REVIEW: Happy-Go-Wrong – Melbourne Fringe

Darkness. Pitch black.
Torch light cuts through, swinging wildly into the space.
Out glides Lucky, an angel, who always finds the silver lining because she lives on Cloud Nine. Lucky is a guardian angel, it turns out. Helps human beings while they are being human. And she’s had her eye on one particular human being, Andi Snelling.
Andi plays Lucky and later we hear about all the tiring platitudes she’s heard over the last three years, since her previous Melbourne Fringe show, Déjà vu (and other forms of knowing). “Lucky you don’t have cancer” was a particularly unhelpful bit of wisdom.
Andi suffers from Lyme disease, which has brought on many food intolerances, and bouts of weight loss and weight gain. This has led to an inability to perform, which is her passion and her life. If she can’t eat and is always exhausted, getting onto the stage has been impossible, until now.
Happy-Go-Wrong is the story of her struggle with her invisible disease, with people’s unhelpful suggestions, and w…

REVIEW: Off Off Off Broadway Karaoke – Melbourne Fringe

Come on, admit it. You sing Broadway showtunes in the shower. Or in the car. Or when you’re cleaning the house. You aren’t worried about what the neighbours or the people in the next car think. You are Simba and Javert and Frank’n’Furter and Sandra Dee.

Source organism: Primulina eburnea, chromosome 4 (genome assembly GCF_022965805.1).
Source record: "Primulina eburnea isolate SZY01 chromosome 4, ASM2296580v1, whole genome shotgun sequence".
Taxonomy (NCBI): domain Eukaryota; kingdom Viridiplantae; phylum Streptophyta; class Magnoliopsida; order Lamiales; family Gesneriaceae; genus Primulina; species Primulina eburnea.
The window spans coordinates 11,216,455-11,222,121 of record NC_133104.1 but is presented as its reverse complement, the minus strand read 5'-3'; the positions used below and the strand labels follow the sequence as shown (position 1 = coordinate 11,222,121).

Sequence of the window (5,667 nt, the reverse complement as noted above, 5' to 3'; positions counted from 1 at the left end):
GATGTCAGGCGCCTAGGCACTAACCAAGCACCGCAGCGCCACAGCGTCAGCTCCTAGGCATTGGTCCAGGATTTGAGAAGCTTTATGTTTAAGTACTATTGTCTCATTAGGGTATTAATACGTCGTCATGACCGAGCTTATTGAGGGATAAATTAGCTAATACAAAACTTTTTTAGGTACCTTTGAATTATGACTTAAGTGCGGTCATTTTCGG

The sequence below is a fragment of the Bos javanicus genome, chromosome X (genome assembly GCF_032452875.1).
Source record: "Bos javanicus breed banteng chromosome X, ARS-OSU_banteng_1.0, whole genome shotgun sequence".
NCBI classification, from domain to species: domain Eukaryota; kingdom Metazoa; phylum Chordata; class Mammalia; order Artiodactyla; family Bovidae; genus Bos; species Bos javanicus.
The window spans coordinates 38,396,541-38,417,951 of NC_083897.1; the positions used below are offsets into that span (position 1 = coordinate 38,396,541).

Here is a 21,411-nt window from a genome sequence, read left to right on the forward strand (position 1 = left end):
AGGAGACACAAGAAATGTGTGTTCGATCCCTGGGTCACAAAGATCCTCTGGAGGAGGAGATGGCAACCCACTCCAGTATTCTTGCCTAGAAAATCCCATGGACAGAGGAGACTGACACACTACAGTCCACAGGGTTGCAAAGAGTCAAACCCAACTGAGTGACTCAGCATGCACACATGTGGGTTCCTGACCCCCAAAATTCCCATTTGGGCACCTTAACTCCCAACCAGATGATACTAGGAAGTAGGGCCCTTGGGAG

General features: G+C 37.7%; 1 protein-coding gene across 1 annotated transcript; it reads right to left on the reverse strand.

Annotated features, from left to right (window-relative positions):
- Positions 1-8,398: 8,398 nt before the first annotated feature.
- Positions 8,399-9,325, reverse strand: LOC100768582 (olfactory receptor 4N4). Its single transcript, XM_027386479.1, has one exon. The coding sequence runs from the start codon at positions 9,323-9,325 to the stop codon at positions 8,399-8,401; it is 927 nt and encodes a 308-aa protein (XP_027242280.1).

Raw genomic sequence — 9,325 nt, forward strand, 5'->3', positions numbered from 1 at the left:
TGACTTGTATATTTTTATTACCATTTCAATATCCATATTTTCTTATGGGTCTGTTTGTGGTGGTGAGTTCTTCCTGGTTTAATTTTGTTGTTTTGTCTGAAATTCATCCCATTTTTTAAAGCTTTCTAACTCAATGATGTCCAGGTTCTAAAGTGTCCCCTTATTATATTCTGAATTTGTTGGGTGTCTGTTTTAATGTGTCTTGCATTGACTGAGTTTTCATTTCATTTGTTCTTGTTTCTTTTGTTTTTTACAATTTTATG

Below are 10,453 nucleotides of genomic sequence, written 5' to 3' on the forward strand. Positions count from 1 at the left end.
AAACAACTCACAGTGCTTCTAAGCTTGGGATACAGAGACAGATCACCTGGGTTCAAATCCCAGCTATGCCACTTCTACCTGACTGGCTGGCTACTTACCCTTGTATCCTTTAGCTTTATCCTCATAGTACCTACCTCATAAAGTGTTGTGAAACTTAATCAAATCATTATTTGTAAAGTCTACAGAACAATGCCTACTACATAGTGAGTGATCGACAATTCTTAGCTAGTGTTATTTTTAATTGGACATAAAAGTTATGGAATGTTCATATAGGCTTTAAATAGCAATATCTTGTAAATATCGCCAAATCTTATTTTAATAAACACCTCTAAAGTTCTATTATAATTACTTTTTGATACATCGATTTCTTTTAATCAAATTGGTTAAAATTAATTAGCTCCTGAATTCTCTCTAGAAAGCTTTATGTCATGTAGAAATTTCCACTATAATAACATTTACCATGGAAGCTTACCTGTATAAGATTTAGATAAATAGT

Sometimes you even get drunk and play SingStar or get super drunk and go to karaoke bars. But you have your turn and then you have to listen to all your friends have a go.
Jess McGuire and Emma Smith have curated two weeks of karaoke craziness at the Melbourne Fringe hub starring… the audience. This gives everyone their chance to let their inner diva out, while helping to recreate such Broadway classics as Les Miserables or Jesus Christ Superstar.
Last night, it was The Lion King’s turn. Everyone had a chance to sign up to get involved before the show and there’s opportunities to join in as the show progresses. If you’re shy, you can stay seated and sing your heart out, too. I did the latter.
Jess and Emma keep things moving, with a p…

REVIEW: Boys Taste Better with Nutella – Melbourne Fringe

You’ve probably got a friend like this. She’s young and desperate to fall in love but she hates herself a little so she clings to any guy who will give her attention, when all she really wants is to go home and binge-eat a jar of Nutella. But you’ve never seen that story on stage with dance, musical interludes and actors smeared with the aforementioned Hazelnut spread. Good news, now you can!
Aggy and Frederick are best friends who met in the supermarket. They’ve seen each other fall in and out of bad relationships, Aggy with boys whose traits she takes on, and Frederick with guys online who post shit like “no fats, no femmes”. There’s a lot of flashbacks to flesh out their history of bad habits and you never really forget where you are – past or present – until the audience is put on the spot to answer a question or two.
Aggy tries hard to be loved, but it’s hard when she’s smeared in Nutella. Frederick seems like the life of the party, except he’s really just in his room making Muk…